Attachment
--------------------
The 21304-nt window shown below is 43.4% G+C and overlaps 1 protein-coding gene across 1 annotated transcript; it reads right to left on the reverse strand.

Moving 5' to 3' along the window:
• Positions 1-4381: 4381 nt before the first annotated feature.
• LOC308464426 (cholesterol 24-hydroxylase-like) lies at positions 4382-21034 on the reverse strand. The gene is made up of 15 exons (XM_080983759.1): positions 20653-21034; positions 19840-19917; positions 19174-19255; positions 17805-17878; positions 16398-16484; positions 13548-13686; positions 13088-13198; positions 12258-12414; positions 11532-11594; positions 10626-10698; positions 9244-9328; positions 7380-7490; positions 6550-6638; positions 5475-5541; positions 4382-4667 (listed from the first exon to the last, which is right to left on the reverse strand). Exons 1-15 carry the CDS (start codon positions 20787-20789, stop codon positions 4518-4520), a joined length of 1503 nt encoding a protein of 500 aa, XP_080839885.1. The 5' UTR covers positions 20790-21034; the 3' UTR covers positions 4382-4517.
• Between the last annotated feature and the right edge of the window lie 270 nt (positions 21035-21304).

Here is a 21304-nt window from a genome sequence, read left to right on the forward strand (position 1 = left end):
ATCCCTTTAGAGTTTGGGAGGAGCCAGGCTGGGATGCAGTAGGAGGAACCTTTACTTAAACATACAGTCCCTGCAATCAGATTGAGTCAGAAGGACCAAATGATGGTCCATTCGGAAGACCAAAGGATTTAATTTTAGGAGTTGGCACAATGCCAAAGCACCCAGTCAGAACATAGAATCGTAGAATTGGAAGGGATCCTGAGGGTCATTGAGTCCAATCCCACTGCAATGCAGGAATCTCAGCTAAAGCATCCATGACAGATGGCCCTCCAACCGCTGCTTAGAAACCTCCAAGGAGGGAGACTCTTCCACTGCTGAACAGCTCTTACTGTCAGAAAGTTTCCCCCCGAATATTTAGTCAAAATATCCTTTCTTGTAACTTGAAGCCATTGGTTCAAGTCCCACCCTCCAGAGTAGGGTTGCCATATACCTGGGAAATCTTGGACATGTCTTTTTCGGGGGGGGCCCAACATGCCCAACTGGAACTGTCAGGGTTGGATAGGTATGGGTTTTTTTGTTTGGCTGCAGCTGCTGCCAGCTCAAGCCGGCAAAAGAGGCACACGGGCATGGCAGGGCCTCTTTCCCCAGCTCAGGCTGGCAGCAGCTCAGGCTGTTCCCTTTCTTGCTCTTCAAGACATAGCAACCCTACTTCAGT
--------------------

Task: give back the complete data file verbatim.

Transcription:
The 21304-nt window shown below is 43.4% G+C and overlaps 1 protein-coding gene across 1 annotated transcript; it reads right to left on the reverse strand.

Moving 5' to 3' along the window:
• Positions 1-4381: 4381 nt before the first annotated feature.
• LOC308464426 (cholesterol 24-hydroxylase-like) lies at positions 4382-21034 on the reverse strand. The gene is made up of 15 exons (XM_080983759.1): positions 20653-21034; positions 19840-19917; positions 19174-19255; positions 17805-17878; positions 16398-16484; positions 13548-13686; positions 13088-13198; positions 12258-12414; positions 11532-11594; positions 10626-10698; positions 9244-9328; positions 7380-7490; positions 6550-6638; positions 5475-5541; positions 4382-4667 (listed from the first exon to the last, which is right to left on the reverse strand). Exons 1-15 carry the CDS (start codon positions 20787-20789, stop codon positions 4518-4520), a joined length of 1503 nt encoding a protein of 500 aa, XP_080839885.1. The 5' UTR covers positions 20790-21034; the 3' UTR covers positions 4382-4517.
• Between the last annotated feature and the right edge of the window lie 270 nt (positions 21035-21304).

Here is a 21304-nt window from a genome sequence, read left to right on the forward strand (position 1 = left end):
ATCCCTTTAGAGTTTGGGAGGAGCCAGGCTGGGATGCAGTAGGAGGAACCTTTACTTAAACATACAGTCCCTGCAATCAGATTGAGTCAGAAGGACCAAATGATGGTCCATTCGGAAGACCAAAGGATTTAATTTTAGGAGTTGGCACAATGCCAAAGCACCCAGTCAGAACATAGAATCGTAGAATTGGAAGGGATCCTGAGGGTCATTGAGTCCAATCCCACTGCAATGCAGGAATCTCAGCTAAAGCATCCATGACAGATGGCCCTCCAACCGCTGCTTAGAAACCTCCAAGGAGGGAGACTCTTCCACTGCTGAACAGCTCTTACTGTCAGAAAGTTTCCCCCCGAATATTTAGTCAAAATATCCTTTCTTGTAACTTGAAGCCATTGGTTCAAGTCCCACCCTCCAGAGTAGGGTTGCCATATACCTGGGAAATCTTGGACATGTCTTTTTCGGGGGGGGCCCAACATGCCCAACTGGAACTGTCAGGGTTGGATAGGTATGGGTTTTTTTGTTTGGCTGCAGCTGCTGCCAGCTCAAGCCGGCAAAAGAGGCACACGGGCATGGCAGGGCCTCTTTCCCCAGCTCAGGCTGGCAGCAGCTCAGGCTGTTCCCTTTCTTGCTCTTCAAGACATAGCAACCCTACTTCAGT